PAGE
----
“We were never more free than during the German [Nazi] occupation. We had lost all our rights, beginning with the right to talk. Every day we were insulted to our faces and had to take it in silence. Everywhere, on billboards, in the newspapers, on the screen, we encountered the revolting and insipid picture of ourselves that our oppressors wanted us to accept. And, because of all this, we were free” — Jean Paul Sartre, La République du Silence (The Republic of Silence).
Jean Paul Sartre writing about the Nazi occupation of France said that the occupation and oppression made the French more conscious of the freedom that they possessed than they ever were. Pakistan today faces similar occupation, similar oppression and consequently similar freedom. Like occupied France, venom today has seeped into our society, our thoughts, into our beings; every accurate thought is now a conquest. Tyranny today coerces us to hold our tongues; every word takes on the value of a declaration of principles. As we are and increasingly will be tracked and hunted down, each and every gesture has the weight of a solemn commitment. The circumstances, as atrocious as they are similar to Nazi-occupied France, have finally made it possible for us to live without pretence or false shame. Salmaan Taseer’s martyrdom has compelled us to be free.
Hegel writes in The Phenomenology of Mind, that it is solely by risking life that freedom is obtained; the individual who has not staked his life may, no doubt, be recognised as a person, but he has not attained the truth of this recognition as an independent self-consciousness. Salmaan Taseer’s martyrdom has obliged us to achieve this self-consciousness, has forced us to be humans.
Unlike Salmaan Taseer, most of us do not possess the courage to willingly sacrifice our lives, but like Salmaan Taseer all of us have Qadris confronting us every day. According to Sartre, the very cruelty of the enemy drove the French to the extremities of this condition by forcing them to ask themselves questions that one never considers in times of peace. For the secret of a man is not his superiority complex or his inferiority complex: it is the limit of his own liberty, his capacity for resisting torture and death. Salmaan Taseer was an exceptional warrior; he pushed the boundaries of these limits. Today, in times of war in Pakistan, we are painfully aware of the limits of our liberty.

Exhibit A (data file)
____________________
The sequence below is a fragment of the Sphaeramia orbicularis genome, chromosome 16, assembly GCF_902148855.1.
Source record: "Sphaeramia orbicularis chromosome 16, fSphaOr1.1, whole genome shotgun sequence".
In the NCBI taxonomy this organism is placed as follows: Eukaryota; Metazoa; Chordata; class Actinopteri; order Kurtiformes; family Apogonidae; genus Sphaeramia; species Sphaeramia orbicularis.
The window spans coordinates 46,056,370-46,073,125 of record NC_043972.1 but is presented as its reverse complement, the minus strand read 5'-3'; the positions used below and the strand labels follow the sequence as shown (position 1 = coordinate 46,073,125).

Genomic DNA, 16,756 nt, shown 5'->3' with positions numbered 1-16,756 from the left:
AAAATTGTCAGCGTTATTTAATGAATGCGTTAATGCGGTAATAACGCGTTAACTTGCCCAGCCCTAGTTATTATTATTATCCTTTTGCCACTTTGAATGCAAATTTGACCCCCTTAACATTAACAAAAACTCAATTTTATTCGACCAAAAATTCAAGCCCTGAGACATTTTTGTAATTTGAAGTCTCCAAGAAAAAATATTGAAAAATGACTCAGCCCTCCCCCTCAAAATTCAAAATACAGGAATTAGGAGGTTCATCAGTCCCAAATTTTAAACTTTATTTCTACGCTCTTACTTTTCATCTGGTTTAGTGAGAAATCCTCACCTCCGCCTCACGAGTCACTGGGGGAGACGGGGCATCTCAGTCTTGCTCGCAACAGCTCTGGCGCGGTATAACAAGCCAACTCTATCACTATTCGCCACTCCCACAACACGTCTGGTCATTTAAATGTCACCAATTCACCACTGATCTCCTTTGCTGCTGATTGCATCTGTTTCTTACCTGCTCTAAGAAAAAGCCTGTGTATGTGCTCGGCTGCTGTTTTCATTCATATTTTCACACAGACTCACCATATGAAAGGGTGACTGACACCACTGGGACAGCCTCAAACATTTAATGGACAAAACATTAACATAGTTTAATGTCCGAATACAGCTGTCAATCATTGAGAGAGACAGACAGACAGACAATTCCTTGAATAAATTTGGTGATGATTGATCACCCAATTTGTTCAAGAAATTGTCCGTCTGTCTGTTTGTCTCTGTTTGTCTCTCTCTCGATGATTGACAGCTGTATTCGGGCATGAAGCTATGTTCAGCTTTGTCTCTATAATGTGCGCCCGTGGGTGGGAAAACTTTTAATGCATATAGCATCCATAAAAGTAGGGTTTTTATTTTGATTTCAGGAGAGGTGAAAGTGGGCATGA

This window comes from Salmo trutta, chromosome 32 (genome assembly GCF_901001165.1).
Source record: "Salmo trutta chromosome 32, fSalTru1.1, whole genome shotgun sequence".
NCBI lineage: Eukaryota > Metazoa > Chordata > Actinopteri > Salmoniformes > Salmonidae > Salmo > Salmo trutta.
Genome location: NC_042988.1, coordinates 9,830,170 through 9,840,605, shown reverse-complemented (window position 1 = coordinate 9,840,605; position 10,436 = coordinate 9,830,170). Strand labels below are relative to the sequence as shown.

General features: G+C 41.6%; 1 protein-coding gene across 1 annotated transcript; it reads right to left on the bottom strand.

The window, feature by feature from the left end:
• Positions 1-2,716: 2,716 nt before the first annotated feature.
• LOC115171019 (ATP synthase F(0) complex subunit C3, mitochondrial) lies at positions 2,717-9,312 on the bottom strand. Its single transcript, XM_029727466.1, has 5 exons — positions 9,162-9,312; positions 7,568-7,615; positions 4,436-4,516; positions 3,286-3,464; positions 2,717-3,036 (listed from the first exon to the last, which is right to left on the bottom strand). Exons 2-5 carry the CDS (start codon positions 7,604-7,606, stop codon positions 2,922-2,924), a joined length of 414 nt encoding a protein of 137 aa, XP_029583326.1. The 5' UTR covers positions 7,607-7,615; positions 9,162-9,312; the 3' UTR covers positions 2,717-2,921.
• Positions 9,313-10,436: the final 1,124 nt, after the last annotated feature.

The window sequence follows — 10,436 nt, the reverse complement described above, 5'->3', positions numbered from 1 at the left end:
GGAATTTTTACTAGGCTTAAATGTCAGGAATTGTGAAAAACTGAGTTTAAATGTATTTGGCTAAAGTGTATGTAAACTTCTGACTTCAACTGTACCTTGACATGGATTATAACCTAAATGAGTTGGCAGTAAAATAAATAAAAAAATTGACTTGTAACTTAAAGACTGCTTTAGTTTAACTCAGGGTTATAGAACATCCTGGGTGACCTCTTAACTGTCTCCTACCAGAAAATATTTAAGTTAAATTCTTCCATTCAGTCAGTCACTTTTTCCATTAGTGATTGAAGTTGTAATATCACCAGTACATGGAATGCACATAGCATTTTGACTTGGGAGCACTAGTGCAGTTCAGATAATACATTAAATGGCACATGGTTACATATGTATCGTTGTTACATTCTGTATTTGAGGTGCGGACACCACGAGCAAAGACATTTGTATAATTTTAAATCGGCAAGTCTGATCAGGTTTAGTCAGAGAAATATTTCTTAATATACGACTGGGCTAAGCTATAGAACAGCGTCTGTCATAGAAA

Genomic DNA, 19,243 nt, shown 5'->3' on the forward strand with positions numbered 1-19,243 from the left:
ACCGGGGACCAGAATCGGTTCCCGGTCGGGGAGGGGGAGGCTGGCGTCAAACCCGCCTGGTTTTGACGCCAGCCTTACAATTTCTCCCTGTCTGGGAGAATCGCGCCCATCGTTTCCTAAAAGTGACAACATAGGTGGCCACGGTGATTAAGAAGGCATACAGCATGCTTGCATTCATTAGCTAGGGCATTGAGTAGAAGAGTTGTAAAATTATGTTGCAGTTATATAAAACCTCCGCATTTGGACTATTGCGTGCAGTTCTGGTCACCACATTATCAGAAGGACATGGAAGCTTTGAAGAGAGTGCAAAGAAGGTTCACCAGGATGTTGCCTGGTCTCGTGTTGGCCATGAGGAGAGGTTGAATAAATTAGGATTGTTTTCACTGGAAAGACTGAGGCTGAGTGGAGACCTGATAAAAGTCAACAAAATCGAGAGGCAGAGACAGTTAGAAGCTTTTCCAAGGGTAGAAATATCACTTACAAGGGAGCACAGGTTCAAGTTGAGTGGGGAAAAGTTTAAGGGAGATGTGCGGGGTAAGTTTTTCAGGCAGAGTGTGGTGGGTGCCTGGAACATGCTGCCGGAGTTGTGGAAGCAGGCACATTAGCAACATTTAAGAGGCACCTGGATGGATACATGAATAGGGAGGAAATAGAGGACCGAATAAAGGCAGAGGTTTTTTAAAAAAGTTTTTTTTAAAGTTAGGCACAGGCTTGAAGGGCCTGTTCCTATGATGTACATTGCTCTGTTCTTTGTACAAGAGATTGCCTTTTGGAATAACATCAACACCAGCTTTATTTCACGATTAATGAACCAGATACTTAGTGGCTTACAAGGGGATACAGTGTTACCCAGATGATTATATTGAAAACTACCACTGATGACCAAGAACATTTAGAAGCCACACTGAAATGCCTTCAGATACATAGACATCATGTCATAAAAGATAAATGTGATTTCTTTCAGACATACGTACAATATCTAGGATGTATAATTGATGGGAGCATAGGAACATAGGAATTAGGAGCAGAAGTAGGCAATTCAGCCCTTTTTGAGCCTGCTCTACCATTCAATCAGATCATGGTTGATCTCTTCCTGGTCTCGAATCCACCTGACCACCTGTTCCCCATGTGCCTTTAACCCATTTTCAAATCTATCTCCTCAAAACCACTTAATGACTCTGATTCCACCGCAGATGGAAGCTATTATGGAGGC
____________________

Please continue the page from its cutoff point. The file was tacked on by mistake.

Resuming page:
Many of us want a compromise; we are afraid of defeat, pain and death. We want to be non-confrontational, to blend in. The choice is no longer ours to make. Qadri sees right through our deceit, he will never accept us as one of his own. Qadri today constrains you and me to be liberated. The choice of being an apologist is not available to us anymore. The battle will continue, whether we choose to actively participate or not is only relevant to the extent of determining if it will be combat or slaughter. After Salmaan Taseer’s martyrdom, Qadri frightens no one; he no longer even has the means to intimidate: he is beginning to horrify, he is just grotesque, and that is all.
The Pakistan Peoples Party’s (PPP’s) stance today puts Brutus and Judas to shame. Many of us have voted for and supported Shaheed Zulfikar Ali Bhutto and Shaheed Benazir Bhutto’s PPP; we will fight Babar Awan’s party. Many of us have nowhere else to go, but we will go nonetheless. The choice of going back is becoming increasingly difficult; if the trajectory does not change, soon the place we are from will not exist anymore. The PPP does not only betray Salmaan Taseer it betrays the legacy of Mohtarma Benazir Bhutto Shaheed. BB preferred martyrdom over compromise. The PPP I know of and support is one where BB recites “main baaghi hoon” (I am a rebel) in 1988. The sermons of Babar Awan and the diabolical statements of Rehman Malik are surrealistically insulting to BB’s memory. The ostensible reason for compromise by the PPP is self-preservation, ignoring a countervailing consideration of infinitely superior magnitude; the liaison is vile, it is indecent.
Protect, support and cherish Sherry Rehman. Bending over backwards and kneeling before tyranny will not get you Qadri’s vote; it will certainly lose you mine. I personally would want them on board, but the PPP needs to understand that this fight will go on with or without them. Freedom is no longer optional.